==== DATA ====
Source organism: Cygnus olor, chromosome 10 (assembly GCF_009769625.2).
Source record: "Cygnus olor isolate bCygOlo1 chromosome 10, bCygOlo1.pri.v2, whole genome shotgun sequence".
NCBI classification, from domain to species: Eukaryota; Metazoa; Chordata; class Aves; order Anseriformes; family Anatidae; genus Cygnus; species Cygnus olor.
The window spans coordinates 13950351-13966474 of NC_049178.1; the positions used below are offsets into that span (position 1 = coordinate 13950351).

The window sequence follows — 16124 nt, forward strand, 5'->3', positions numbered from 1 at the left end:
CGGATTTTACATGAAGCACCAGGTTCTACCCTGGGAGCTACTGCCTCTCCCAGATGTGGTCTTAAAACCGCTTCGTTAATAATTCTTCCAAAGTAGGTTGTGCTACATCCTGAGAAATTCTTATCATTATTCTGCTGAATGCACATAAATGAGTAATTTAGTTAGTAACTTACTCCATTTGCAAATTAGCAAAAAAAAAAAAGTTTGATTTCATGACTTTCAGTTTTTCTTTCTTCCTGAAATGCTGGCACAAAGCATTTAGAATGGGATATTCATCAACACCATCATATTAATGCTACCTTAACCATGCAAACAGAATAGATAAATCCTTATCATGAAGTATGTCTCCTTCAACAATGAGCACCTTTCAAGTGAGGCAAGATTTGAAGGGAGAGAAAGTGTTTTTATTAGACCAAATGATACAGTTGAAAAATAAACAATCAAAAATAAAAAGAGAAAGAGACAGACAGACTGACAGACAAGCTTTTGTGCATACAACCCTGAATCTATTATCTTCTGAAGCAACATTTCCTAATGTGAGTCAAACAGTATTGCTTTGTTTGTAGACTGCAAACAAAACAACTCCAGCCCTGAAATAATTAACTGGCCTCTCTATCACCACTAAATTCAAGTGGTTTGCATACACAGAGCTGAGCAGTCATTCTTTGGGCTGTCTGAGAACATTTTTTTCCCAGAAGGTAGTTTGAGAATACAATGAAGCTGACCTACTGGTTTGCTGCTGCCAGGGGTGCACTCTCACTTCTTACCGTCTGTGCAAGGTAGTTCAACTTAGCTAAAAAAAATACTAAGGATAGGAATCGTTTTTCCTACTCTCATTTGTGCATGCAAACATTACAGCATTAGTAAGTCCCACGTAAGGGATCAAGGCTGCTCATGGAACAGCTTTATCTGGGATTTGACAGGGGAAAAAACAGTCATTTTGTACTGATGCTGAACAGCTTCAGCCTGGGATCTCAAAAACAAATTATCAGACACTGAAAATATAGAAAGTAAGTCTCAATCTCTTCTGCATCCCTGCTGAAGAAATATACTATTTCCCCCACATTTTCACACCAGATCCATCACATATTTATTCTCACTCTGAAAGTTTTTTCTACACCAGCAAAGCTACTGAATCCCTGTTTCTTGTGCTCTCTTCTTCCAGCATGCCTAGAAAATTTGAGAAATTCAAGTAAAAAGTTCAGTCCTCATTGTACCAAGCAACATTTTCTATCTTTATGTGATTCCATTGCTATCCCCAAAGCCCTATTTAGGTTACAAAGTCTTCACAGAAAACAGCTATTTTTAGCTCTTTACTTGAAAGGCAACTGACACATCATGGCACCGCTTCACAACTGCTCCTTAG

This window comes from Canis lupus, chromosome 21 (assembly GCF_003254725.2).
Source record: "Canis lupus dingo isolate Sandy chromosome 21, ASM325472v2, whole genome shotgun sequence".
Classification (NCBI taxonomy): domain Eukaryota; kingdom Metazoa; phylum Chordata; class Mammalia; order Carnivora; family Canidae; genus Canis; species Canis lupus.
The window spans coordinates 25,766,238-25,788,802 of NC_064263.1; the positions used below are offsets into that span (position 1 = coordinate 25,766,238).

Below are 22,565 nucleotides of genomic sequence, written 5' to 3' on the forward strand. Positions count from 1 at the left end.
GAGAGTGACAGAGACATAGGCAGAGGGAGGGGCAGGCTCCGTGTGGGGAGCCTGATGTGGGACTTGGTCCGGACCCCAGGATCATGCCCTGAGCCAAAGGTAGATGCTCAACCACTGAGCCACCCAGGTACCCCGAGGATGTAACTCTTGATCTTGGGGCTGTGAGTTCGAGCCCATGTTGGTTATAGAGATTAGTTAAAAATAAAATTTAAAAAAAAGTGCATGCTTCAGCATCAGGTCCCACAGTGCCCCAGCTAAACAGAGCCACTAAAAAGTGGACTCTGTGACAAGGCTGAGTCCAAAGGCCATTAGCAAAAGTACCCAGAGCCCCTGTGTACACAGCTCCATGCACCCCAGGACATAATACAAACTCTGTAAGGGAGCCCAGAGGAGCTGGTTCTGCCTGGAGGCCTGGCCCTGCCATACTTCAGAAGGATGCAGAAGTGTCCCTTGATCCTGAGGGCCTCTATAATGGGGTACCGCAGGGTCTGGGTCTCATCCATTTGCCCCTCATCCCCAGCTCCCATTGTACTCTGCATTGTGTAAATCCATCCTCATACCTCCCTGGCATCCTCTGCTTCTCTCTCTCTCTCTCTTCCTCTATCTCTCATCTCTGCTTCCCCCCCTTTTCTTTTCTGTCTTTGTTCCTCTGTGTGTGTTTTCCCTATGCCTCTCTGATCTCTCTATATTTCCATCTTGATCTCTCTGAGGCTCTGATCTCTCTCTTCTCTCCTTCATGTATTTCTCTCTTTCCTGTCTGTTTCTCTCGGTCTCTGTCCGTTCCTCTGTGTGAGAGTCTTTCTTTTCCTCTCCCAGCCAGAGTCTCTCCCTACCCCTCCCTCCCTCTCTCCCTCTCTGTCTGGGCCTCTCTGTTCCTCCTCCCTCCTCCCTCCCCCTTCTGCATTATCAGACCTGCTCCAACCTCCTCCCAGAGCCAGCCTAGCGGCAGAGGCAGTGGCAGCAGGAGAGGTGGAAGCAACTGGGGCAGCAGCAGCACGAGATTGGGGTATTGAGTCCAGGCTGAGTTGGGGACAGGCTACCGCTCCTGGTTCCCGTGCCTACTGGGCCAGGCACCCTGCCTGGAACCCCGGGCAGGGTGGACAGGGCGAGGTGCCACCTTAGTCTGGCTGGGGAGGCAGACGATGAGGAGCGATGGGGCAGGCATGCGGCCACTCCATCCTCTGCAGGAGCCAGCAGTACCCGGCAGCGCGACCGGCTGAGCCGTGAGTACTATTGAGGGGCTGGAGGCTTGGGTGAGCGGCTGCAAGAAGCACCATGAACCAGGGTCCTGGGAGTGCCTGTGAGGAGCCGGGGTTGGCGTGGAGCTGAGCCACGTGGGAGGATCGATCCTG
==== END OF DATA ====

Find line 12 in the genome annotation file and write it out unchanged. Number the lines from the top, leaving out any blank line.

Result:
GAGAGTGACAGAGACATAGGCAGAGGGAGGGGCAGGCTCCGTGTGGGGAGCCTGATGTGGGACTTGGTCCGGACCCCAGGATCATGCCCTGAGCCAAAGGTAGATGCTCAACCACTGAGCCACCCAGGTACCCCGAGGATGTAACTCTTGATCTTGGGGCTGTGAGTTCGAGCCCATGTTGGTTATAGAGATTAGTTAAAAATAAAATTTAAAAAAAAGTGCATGCTTCAGCATCAGGTCCCACAGTGCCCCAGCTAAACAGAGCCACTAAAAAGTGGACTCTGTGACAAGGCTGAGTCCAAAGGCCATTAGCAAAAGTACCCAGAGCCCCTGTGTACACAGCTCCATGCACCCCAGGACATAATACAAACTCTGTAAGGGAGCCCAGAGGAGCTGGTTCTGCCTGGAGGCCTGGCCCTGCCATACTTCAGAAGGATGCAGAAGTGTCCCTTGATCCTGAGGGCCTCTATAATGGGGTACCGCAGGGTCTGGGTCTCATCCATTTGCCCCTCATCCCCAGCTCCCATTGTACTCTGCATTGTGTAAATCCATCCTCATACCTCCCTGGCATCCTCTGCTTCTCTCTCTCTCTCTCTTCCTCTATCTCTCATCTCTGCTTCCCCCCCTTTTCTTTTCTGTCTTTGTTCCTCTGTGTGTGTTTTCCCTATGCCTCTCTGATCTCTCTATATTTCCATCTTGATCTCTCTGAGGCTCTGATCTCTCTCTTCTCTCCTTCATGTATTTCTCTCTTTCCTGTCTGTTTCTCTCGGTCTCTGTCCGTTCCTCTGTGTGAGAGTCTTTCTTTTCCTCTCCCAGCCAGAGTCTCTCCCTACCCCTCCCTCCCTCTCTCCCTCTCTGTCTGGGCCTCTCTGTTCCTCCTCCCTCCTCCCTCCCCCTTCTGCATTATCAGACCTGCTCCAACCTCCTCCCAGAGCCAGCCTAGCGGCAGAGGCAGTGGCAGCAGGAGAGGTGGAAGCAACTGGGGCAGCAGCAGCACGAGATTGGGGTATTGAGTCCAGGCTGAGTTGGGGACAGGCTACCGCTCCTGGTTCCCGTGCCTACTGGGCCAGGCACCCTGCCTGGAACCCCGGGCAGGGTGGACAGGGCGAGGTGCCACCTTAGTCTGGCTGGGGAGGCAGACGATGAGGAGCGATGGGGCAGGCATGCGGCCACTCCATCCTCTGCAGGAGCCAGCAGTACCCGGCAGCGCGACCGGCTGAGCCGTGAGTACTATTGAGGGGCTGGAGGCTTGGGTGAGCGGCTGCAAGAAGCACCATGAACCAGGGTCCTGGGAGTGCCTGTGAGGAGCCGGGGTTGGCGTGGAGCTGAGCCACGTGGGAGGATCGATCCTG